Pinot Noir Speaks German
2007 Rebholz Pinot Noir "Tradition"
Pinot Noir is one of the most articulate grapes on earth. We shouldn't be surprised it speaks German... beautifully.
There really are some superb Pinot Noirs being made in Germany... and this is one of the best.
For those who seriously love Pinot Noir, this is a serious Pinot Noir that is worth the tariff, worth the adventure.
It seems to me, given the relative obscurity of Germanic Pinot, that the most relevant question here is how does this German Spätburgunder compare to a similarly priced Burgundy or California Pinot? (A follow-up question might be why should you, as a wine lover, care in the slightest? I'll try and address both questions.)
Pinot Noir, as we all know, is extraordinarily sensitive to its surroundings, so I'll begin with the most ludicrously obvious statement: German Spätburgunder tastes different.
I find it tends to be weightier and rounder than most Burgundy. In this regard, the general structure and feel of Spätburgunder is closer to New World Pinot, yet the flavor profile is not. Very often German Spätburgunder has a smokiness, a spicy, dark fruit element that is finely woven with herbs and earth and complex minerals.
Hansjörg Rebholz, aside from having what I think is one of the coolest first names out there, is one of the greatest winemakers in Germany. As a student of Hans-Gunter Schwartz (Muller-Catoir's legendary winemaker), Rebholz learned the art of transparency, a critical aspect for both Riesling and Spätburgunder.
And it shows in this Spätburgunder from the great 2007 vintage (Rebholz holds his Spätburgunders back quite long - I think it's a testament to the seriousness here that even his "middle-tiered" reds are held back three years before release). As robust and pungent and complex as his 2007 "Tradition" is, with dark spicy cherry notes that have really good weight and punch, there is a wintry freshness to the wine, an energy that pulls it across the palate and makes the flavors feel pure, clean and clear. Full tasting note below.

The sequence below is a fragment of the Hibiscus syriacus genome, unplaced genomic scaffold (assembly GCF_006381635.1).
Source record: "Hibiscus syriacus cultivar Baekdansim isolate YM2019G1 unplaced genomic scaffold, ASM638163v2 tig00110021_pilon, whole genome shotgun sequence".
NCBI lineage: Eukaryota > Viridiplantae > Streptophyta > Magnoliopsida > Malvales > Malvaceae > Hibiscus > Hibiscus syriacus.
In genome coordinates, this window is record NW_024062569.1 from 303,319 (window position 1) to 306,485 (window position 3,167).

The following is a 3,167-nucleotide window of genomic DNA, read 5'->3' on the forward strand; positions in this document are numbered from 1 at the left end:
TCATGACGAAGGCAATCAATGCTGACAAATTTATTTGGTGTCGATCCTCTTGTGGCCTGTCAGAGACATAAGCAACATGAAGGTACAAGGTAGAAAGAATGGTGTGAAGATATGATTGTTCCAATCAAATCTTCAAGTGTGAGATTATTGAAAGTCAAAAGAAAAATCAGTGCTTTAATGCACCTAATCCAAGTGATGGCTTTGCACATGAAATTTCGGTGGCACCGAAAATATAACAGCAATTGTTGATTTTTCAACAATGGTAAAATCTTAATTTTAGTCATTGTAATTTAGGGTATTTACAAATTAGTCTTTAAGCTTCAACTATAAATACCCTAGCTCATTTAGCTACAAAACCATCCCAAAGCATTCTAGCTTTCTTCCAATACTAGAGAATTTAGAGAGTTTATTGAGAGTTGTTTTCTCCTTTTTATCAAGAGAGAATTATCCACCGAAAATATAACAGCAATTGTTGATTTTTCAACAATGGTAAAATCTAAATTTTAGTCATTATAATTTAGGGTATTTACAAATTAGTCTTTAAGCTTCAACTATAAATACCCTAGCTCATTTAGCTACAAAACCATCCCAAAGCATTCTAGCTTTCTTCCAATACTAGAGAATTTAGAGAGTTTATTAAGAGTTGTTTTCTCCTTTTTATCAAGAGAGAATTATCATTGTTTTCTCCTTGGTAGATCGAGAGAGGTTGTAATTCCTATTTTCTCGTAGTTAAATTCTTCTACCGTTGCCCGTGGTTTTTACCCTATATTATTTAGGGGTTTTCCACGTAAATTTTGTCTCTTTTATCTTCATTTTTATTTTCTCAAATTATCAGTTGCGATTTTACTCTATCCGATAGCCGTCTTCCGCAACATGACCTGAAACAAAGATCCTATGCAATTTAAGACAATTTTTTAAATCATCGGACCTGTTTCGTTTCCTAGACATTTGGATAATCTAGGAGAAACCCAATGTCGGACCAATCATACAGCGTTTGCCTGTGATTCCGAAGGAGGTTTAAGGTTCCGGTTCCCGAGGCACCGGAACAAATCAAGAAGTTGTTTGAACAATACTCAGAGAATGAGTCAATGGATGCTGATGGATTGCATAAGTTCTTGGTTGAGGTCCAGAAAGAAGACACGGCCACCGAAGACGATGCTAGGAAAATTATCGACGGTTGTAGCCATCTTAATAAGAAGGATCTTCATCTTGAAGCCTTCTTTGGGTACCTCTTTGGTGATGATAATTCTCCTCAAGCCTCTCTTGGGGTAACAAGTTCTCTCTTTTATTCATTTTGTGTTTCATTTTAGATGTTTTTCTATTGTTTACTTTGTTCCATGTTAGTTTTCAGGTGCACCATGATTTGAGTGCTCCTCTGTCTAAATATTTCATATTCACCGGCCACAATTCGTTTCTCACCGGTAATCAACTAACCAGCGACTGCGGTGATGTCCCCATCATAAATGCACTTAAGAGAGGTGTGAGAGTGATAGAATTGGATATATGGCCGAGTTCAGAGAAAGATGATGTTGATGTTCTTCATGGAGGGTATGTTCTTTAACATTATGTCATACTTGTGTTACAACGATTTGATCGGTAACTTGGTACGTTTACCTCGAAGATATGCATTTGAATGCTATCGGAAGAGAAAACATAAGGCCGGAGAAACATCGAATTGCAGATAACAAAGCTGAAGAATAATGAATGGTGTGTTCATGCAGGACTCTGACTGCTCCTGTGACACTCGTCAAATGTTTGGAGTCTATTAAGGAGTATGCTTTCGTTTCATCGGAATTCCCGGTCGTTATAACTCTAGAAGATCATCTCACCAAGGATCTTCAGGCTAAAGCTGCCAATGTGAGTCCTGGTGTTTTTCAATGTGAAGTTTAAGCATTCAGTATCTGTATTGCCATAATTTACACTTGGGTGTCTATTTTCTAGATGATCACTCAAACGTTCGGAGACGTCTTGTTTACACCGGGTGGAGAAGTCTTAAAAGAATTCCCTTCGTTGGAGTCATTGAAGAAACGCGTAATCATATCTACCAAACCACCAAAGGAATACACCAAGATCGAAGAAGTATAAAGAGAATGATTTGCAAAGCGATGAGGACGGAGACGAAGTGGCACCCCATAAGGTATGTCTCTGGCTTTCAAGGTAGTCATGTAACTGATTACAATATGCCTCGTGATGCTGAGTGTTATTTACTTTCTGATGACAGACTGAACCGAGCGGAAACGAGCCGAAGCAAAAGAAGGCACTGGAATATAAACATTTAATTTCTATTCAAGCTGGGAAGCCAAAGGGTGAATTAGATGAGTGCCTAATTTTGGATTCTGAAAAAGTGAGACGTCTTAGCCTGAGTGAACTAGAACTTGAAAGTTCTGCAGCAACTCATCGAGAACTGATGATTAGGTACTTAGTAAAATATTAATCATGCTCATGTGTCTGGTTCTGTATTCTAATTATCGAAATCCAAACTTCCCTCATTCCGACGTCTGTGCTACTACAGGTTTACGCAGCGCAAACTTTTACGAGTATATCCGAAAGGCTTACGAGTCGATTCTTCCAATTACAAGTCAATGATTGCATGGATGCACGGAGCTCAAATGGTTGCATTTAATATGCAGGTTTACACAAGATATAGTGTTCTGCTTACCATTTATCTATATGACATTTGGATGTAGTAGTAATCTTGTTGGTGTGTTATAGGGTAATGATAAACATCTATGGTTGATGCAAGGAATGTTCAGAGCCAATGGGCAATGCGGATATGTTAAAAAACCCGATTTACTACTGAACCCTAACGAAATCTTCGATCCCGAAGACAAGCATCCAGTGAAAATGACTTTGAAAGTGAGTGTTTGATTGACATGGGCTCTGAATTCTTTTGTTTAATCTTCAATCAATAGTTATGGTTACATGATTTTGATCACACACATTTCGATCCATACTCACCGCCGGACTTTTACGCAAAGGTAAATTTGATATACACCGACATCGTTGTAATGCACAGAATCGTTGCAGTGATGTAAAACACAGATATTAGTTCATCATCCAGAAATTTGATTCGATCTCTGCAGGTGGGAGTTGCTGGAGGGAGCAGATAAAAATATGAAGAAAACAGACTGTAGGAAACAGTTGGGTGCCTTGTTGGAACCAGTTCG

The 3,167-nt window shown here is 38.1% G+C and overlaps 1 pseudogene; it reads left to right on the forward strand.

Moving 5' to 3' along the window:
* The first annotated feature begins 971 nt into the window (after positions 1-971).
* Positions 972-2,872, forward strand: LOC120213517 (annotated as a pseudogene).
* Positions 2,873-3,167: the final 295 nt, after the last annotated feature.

For me, the closest comparison is with Hubert Lignier's Morey-St.-Denis - there is a similar plushness and texture matched to finesse and balance.
But in the end this is not a Burgundy, this is not a Morey-St.-Denis... this is a German Spätburgunder. And while this is a category of wine that rarely makes it to the U.S. (the Germans and Scandinavians drink up most of it within their own borders), it's a genre of wine that we've gotten more and more excited about over the past few years.
There is no denying the quality has simply skyrocketed and the 2007ers may be the best to ever come out of Germany. This wine is highly recommended.
We have only five cases in stock and there is only one other retailer in the U.S. with this wine, priced, it's worth mentioning, $10 more a bottle!
To order, email us at firstname.lastname@example.org or call the store at (212) 980-9463.
Crush Wine & Spirits
The wine has a rich nose of dark spicy cherry notes, with a serious depth and intriguing details of smoke and pulverized spices. On entry the brooding, spicy nose translates itself into sweet, fresh fruit, dark cranberry, blackberry and raspberry - all of which feels surprisingly bright and fresh. The mid-palate has plenty of weight and punch, a feel that is both sort of joyous and rustic, with grippy tannins and plenty of complexity. I can't help but think repeatedly of Hubert Lignier and his Morey-St-Denis... one part elegant and delicate, the other a bit more animal, a bit more chewy. Really very lovely Spätburgunder.
Wine is in stock!
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